Colombian President Juan Manuel Santos announced on Friday that the governments of Colombia and Costa Rica signed a treaty signaling the first step toward a free trade agreement (FTA) between the two nations.
In a meeting in the Costa Rican capital of San Jose this morning, Santos noted that annual trade between the two nations had grown from $100 million to $500 million in the last decade alone.
“The growth potential is very large because they are, in many ways, complementary economies. And what these accords bring to the people, both Costa Rican and Colombian, is greater well-being and employment,” affirmed the president.
Costa Rica currently has free trade agreements with Panama, Mexico, and Chile, and is currently seeking one with Peru. It hopes that a treaty with Colombia will facilitate its entrance into the recently created Alliance of the Pacific, a trade organization composed of Colombia, Mexico, Chile and Peru.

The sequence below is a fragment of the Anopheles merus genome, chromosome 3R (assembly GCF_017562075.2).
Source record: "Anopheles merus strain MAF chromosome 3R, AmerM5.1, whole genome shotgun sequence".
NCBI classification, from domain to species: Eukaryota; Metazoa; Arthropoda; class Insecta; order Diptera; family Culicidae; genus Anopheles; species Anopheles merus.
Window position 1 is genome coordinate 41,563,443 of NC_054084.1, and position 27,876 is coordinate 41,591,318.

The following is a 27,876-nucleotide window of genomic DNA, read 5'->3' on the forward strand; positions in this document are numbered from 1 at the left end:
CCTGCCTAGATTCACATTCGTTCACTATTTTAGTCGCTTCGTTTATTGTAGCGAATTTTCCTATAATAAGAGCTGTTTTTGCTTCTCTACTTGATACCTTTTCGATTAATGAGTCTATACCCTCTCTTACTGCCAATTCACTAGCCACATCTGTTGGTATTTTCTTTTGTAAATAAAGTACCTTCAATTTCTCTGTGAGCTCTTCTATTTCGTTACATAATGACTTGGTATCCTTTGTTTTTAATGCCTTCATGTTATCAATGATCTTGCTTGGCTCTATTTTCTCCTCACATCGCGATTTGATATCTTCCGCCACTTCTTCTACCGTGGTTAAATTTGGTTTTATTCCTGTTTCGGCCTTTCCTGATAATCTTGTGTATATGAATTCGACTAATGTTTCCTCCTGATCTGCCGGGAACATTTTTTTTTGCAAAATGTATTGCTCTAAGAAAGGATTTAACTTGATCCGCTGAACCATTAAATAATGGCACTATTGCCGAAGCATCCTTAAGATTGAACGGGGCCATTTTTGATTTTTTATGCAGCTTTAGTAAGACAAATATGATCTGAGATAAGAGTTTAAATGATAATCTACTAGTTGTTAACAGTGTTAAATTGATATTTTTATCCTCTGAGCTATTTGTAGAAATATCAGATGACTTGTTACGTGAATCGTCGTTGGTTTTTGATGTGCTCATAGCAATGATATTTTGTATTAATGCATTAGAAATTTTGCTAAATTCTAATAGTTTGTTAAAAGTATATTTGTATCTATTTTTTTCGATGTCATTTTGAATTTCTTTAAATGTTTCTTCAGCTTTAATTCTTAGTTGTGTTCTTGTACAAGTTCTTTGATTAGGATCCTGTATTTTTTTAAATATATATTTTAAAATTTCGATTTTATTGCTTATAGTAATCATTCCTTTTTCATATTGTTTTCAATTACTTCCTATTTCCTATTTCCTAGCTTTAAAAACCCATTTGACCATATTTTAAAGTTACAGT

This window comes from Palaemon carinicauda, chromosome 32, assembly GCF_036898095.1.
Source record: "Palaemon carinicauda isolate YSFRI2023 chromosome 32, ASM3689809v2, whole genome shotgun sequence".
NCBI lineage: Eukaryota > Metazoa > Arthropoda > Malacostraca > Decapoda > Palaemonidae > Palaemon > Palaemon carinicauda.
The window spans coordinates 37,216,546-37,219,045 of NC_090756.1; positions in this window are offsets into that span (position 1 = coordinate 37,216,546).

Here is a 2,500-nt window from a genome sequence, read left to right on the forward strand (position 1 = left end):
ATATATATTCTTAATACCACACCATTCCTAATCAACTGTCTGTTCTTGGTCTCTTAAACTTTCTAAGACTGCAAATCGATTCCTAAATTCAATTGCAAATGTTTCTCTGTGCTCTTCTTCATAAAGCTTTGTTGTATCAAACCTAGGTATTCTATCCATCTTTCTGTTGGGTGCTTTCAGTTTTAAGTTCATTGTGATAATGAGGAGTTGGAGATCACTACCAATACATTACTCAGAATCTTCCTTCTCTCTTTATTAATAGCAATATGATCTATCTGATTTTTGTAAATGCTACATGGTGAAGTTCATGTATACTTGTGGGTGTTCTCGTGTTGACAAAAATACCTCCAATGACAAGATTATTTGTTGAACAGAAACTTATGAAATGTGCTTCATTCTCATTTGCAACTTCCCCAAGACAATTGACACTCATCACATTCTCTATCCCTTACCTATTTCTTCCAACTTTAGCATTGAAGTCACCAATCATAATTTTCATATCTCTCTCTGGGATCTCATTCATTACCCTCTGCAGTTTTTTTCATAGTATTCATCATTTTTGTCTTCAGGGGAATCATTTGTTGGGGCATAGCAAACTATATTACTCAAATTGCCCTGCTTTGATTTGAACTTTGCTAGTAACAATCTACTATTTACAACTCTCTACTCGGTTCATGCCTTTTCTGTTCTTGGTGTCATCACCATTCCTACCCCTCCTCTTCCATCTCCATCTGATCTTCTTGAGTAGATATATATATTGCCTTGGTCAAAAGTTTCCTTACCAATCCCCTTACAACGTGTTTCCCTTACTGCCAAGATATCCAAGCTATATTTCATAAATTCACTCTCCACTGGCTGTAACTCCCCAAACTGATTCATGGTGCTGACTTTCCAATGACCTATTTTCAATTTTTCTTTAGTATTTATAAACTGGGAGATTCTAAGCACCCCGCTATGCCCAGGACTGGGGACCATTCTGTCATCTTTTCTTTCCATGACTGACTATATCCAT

Santos echoed this claiming, “We are very interested in this FTA that will additionally permit Costa Rica to be a full member of the Alliance of the Pacific.”
In addition to economic matters, both leaders, accompanied by their secretaries and ministers of business, environment and security, discussed such bilateral interests as the fight against drug trafficking and the environmental of the two oceans that touch both of their shores.
“If there is a country that has distinguished itself in its respect for the environment, for its environmental policies, it is Costa Rica. As the president told me in our meeting, our policy is green, and now we want to make it blue, to give more importance to the seas, to the oceans,” stated Santos.
Costa Rican President Laura Chinchilla additionally signaled her desire to eliminate visas for Colombians entering Costa Rica. She hopes to finalise the details of the FTA before the end of the year.
In a meeting with the Board of Foreign Trade held Thursday, Colombia’s Minister of Commerce, Trade and Tourism, Sergio Diaz-Granados announced that Colombia is close to finalizing free trade agreements with South Korea and the European Union, as well as a partial trade agreement with Venezuela.
Critics have opposed nations’ willingness to sign FTAs with Colombia, due to its poor human and labor rights record.